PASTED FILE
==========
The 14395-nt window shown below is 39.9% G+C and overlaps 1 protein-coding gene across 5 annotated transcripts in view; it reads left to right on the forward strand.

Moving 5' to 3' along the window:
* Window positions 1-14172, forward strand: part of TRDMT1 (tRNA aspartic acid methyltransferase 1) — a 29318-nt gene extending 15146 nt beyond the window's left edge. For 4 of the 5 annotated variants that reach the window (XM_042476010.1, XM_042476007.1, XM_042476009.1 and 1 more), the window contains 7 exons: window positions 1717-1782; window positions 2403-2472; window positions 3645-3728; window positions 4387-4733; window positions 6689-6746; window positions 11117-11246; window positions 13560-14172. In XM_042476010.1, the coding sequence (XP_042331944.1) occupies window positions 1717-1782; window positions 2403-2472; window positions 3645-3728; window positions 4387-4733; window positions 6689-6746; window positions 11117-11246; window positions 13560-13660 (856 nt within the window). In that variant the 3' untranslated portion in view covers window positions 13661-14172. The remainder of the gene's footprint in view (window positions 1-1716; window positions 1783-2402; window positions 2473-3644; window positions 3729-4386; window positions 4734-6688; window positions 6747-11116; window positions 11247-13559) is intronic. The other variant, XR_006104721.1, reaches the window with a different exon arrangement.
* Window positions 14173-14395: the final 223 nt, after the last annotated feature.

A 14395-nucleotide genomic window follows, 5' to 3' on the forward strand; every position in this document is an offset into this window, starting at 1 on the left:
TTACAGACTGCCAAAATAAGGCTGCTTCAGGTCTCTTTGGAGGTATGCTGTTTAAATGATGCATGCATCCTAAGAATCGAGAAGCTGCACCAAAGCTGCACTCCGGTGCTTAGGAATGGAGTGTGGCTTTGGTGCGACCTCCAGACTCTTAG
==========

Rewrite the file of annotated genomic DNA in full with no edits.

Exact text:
The 14395-nt window shown below is 39.9% G+C and overlaps 1 protein-coding gene across 5 annotated transcripts in view; it reads left to right on the forward strand.

Moving 5' to 3' along the window:
* Window positions 1-14172, forward strand: part of TRDMT1 (tRNA aspartic acid methyltransferase 1) — a 29318-nt gene extending 15146 nt beyond the window's left edge. For 4 of the 5 annotated variants that reach the window (XM_042476010.1, XM_042476007.1, XM_042476009.1 and 1 more), the window contains 7 exons: window positions 1717-1782; window positions 2403-2472; window positions 3645-3728; window positions 4387-4733; window positions 6689-6746; window positions 11117-11246; window positions 13560-14172. In XM_042476010.1, the coding sequence (XP_042331944.1) occupies window positions 1717-1782; window positions 2403-2472; window positions 3645-3728; window positions 4387-4733; window positions 6689-6746; window positions 11117-11246; window positions 13560-13660 (856 nt within the window). In that variant the 3' untranslated portion in view covers window positions 13661-14172. The remainder of the gene's footprint in view (window positions 1-1716; window positions 1783-2402; window positions 2473-3644; window positions 3729-4386; window positions 4734-6688; window positions 6747-11116; window positions 11247-13559) is intronic. The other variant, XR_006104721.1, reaches the window with a different exon arrangement.
* Window positions 14173-14395: the final 223 nt, after the last annotated feature.

A 14395-nucleotide genomic window follows, 5' to 3' on the forward strand; every position in this document is an offset into this window, starting at 1 on the left:
TTACAGACTGCCAAAATAAGGCTGCTTCAGGTCTCTTTGGAGGTATGCTGTTTAAATGATGCATGCATCCTAAGAATCGAGAAGCTGCACCAAAGCTGCACTCCGGTGCTTAGGAATGGAGTGTGGCTTTGGTGCGACCTCCAGACTCTTAG